Have you noticed that Delawareans like bragging rights for being “first?” First Town, First State, first state to reform animal welfare laws, etc.
Well, Nassau Valley Vineyards of Lewes was the first winery in Delaware, and remains the largest. Established in 1987, but not officially producing commercial wine until 1993, founders Peggy Raley-Ward and her father, Bob pursued the concept of transforming their family farm into a vineyard. But at the time, Delaware law did not allow wineries.
Undeterred, Peggy lobbied diligently, drafted legislation for consideration, and by 1993 was able to begin production. This year, they celebrate their 30th harvest.
The vineyard, just off Coastal Highway is a pleasant surprise. Gorgeous rows of vines greet you as you drive through the long entrance, rewarded at the end with a sort of village of farm buildings. There’s the shop, the tasting room, and several buildings and areas designated for special events. There’s even an art gallery featuring local artists. From mid-May through mid-October, there’s a lovely farmers market on Sunday afternoons, always accompanied with live music.
Nassau is also a favorite destination for weddings. Guests can walk the grounds, and brides can choose from a number of spaces, indoor or outdoor. Depending on the size of the wedding, they are sure to find something magical.
It is not just for weddings, however! Many other celebrations take place, such as family reunions and holiday parties.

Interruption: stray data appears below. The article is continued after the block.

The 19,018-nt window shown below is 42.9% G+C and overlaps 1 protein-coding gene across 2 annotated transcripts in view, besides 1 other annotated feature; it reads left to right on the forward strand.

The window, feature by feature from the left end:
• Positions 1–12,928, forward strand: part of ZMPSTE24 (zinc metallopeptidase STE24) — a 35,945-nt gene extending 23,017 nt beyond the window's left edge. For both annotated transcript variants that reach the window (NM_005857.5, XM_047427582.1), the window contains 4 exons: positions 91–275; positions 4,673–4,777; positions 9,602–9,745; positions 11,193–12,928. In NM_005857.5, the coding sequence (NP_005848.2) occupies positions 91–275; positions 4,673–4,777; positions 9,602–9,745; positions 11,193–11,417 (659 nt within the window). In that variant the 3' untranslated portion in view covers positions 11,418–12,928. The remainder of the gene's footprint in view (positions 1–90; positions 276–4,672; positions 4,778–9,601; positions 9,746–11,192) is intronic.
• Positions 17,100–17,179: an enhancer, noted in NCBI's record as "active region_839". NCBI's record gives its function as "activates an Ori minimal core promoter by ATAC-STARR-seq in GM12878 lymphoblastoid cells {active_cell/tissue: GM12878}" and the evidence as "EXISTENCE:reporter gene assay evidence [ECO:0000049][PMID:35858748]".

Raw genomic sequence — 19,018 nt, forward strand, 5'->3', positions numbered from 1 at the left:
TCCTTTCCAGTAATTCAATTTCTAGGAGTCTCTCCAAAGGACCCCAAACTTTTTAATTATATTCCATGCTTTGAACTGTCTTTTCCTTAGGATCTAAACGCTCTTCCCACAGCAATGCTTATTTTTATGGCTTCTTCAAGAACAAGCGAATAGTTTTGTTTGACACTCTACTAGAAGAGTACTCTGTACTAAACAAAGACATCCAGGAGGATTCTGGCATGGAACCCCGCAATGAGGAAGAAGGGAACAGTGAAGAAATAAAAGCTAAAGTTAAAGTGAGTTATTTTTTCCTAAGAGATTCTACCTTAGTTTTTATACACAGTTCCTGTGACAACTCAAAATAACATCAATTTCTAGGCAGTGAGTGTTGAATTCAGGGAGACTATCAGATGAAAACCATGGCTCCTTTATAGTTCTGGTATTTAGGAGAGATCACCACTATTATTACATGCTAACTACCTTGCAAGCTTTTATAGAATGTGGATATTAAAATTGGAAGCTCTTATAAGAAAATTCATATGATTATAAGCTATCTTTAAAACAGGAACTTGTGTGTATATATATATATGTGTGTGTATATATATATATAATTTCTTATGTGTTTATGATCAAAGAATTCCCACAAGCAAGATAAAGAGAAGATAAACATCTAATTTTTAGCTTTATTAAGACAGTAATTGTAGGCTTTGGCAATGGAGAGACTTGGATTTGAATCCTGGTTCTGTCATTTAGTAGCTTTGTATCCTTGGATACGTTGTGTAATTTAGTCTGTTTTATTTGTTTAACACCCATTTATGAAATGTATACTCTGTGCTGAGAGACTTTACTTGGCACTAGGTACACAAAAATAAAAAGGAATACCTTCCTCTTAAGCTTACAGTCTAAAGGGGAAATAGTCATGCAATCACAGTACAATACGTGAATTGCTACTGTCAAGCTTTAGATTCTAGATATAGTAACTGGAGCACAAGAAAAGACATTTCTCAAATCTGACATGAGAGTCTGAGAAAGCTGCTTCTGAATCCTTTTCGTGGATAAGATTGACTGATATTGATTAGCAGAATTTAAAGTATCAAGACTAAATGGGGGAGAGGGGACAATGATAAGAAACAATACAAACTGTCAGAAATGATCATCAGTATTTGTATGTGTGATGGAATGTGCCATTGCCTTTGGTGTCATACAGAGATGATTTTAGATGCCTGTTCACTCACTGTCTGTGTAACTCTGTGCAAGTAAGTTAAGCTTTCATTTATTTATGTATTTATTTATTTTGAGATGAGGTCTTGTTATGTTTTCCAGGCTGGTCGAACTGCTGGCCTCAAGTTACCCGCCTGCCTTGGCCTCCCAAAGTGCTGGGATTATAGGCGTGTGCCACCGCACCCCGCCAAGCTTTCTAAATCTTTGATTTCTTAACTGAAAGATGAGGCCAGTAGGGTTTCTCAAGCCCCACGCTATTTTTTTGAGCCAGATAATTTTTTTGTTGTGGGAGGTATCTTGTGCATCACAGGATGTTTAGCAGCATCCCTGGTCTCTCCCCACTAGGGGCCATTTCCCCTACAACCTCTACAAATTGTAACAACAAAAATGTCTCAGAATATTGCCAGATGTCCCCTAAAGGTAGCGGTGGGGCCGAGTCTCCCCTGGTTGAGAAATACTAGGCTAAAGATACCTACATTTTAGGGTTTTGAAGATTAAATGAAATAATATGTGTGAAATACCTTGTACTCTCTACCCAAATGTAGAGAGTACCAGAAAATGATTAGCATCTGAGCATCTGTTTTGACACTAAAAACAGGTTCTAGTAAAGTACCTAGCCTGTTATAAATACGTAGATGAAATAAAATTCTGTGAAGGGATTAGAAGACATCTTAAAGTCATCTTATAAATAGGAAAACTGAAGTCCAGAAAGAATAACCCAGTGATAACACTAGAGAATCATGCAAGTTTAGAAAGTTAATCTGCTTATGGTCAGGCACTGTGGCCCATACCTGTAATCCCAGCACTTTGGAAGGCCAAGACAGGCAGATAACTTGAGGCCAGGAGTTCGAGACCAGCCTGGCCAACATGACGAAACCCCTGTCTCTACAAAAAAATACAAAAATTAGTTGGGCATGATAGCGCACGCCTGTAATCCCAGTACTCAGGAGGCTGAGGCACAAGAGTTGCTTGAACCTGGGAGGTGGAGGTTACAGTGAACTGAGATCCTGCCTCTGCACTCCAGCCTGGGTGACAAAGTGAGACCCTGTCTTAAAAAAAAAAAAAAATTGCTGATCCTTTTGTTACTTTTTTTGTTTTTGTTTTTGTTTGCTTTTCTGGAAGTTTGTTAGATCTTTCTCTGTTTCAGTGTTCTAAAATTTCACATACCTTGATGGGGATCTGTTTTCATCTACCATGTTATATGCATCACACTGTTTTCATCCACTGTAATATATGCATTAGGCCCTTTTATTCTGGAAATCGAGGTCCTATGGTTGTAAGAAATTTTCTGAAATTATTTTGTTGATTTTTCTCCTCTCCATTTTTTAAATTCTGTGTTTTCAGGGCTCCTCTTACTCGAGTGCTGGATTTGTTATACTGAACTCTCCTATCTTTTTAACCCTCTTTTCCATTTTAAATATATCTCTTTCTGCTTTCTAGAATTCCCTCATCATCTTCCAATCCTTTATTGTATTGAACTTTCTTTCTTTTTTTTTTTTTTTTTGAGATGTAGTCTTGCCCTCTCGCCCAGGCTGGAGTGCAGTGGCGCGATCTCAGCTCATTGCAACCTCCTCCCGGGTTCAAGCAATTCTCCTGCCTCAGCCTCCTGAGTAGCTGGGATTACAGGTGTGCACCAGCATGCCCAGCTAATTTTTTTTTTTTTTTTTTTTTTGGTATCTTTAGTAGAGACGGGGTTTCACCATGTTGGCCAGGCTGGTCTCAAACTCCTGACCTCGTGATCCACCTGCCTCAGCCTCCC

The wines produced by Nassau Valley have earned them over 200 prestigious awards, including Gold at the San Francisco International Wine Show in 2017. Their grapes are from regional farms, a commitment to sourcing locally. They include Chardonnay, Cabernet Sauvignon, Cabernet Franc and Merlot, 14 different labels in all.
Self-guided tours are encouraged, and guided group tours are available for $15, which includes a tasting and a souvenir crystal tasting glass (individuals doing the self-guided tour can experience the tasting for $10).
This year’s crop was exceptionally abundant, according to Nassau’s winemaker, Mike Reese. He cites summer’s plentiful heat and relatively low humidity in late summer. They’ve also improved their pre-emptive methods to prevent bird damage, such as netting and piping in loud bird noise.
You don’t want to miss this special place that is unexpectedly nestled next to Nassau Commons. It’s a getaway from the bustle of nearby highways, and it’s so close! Consider a tour and tasting to see for yourself the striking beauty of Nassau Valley Vineyards. Cheers!